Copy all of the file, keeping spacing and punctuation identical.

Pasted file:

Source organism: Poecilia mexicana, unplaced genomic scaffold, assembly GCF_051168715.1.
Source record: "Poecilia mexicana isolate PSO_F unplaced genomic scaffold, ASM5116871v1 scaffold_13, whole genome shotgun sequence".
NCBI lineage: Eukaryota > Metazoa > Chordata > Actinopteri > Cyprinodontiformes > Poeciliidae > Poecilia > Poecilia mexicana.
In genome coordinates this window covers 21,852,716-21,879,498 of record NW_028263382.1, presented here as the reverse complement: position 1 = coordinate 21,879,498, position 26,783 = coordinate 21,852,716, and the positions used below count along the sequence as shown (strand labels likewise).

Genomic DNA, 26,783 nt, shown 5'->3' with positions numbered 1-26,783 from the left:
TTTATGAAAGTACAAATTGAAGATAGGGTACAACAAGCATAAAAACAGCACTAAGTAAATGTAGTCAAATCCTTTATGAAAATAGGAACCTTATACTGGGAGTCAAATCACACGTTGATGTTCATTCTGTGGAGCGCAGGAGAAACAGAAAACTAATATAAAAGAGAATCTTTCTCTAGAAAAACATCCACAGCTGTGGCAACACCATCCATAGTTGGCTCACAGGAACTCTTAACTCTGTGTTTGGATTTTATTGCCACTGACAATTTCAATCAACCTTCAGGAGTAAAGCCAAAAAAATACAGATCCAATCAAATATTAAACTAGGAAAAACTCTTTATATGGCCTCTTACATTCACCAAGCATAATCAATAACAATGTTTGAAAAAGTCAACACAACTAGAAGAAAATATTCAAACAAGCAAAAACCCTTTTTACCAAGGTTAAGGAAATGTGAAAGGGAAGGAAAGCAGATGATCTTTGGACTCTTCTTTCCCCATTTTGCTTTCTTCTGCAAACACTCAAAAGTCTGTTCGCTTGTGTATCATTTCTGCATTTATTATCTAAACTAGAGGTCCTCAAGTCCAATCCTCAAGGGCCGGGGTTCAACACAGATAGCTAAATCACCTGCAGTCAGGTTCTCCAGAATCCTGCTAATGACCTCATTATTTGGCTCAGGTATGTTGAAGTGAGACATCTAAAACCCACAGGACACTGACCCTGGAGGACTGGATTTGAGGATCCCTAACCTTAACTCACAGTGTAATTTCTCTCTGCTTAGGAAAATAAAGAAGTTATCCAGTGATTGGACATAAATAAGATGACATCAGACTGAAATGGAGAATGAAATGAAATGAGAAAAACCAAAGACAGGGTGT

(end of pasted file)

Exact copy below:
Source organism: Poecilia mexicana, unplaced genomic scaffold, assembly GCF_051168715.1.
Source record: "Poecilia mexicana isolate PSO_F unplaced genomic scaffold, ASM5116871v1 scaffold_13, whole genome shotgun sequence".
NCBI lineage: Eukaryota > Metazoa > Chordata > Actinopteri > Cyprinodontiformes > Poeciliidae > Poecilia > Poecilia mexicana.
In genome coordinates this window covers 21,852,716-21,879,498 of record NW_028263382.1, presented here as the reverse complement: position 1 = coordinate 21,879,498, position 26,783 = coordinate 21,852,716, and the positions used below count along the sequence as shown (strand labels likewise).

Genomic DNA, 26,783 nt, shown 5'->3' with positions numbered 1-26,783 from the left:
TTTATGAAAGTACAAATTGAAGATAGGGTACAACAAGCATAAAAACAGCACTAAGTAAATGTAGTCAAATCCTTTATGAAAATAGGAACCTTATACTGGGAGTCAAATCACACGTTGATGTTCATTCTGTGGAGCGCAGGAGAAACAGAAAACTAATATAAAAGAGAATCTTTCTCTAGAAAAACATCCACAGCTGTGGCAACACCATCCATAGTTGGCTCACAGGAACTCTTAACTCTGTGTTTGGATTTTATTGCCACTGACAATTTCAATCAACCTTCAGGAGTAAAGCCAAAAAAATACAGATCCAATCAAATATTAAACTAGGAAAAACTCTTTATATGGCCTCTTACATTCACCAAGCATAATCAATAACAATGTTTGAAAAAGTCAACACAACTAGAAGAAAATATTCAAACAAGCAAAAACCCTTTTTACCAAGGTTAAGGAAATGTGAAAGGGAAGGAAAGCAGATGATCTTTGGACTCTTCTTTCCCCATTTTGCTTTCTTCTGCAAACACTCAAAAGTCTGTTCGCTTGTGTATCATTTCTGCATTTATTATCTAAACTAGAGGTCCTCAAGTCCAATCCTCAAGGGCCGGGGTTCAACACAGATAGCTAAATCACCTGCAGTCAGGTTCTCCAGAATCCTGCTAATGACCTCATTATTTGGCTCAGGTATGTTGAAGTGAGACATCTAAAACCCACAGGACACTGACCCTGGAGGACTGGATTTGAGGATCCCTAACCTTAACTCACAGTGTAATTTCTCTCTGCTTAGGAAAATAAAGAAGTTATCCAGTGATTGGACATAAATAAGATGACATCAGACTGAAATGGAGAATGAAATGAAATGAGAAAAACCAAAGACAGGGTGT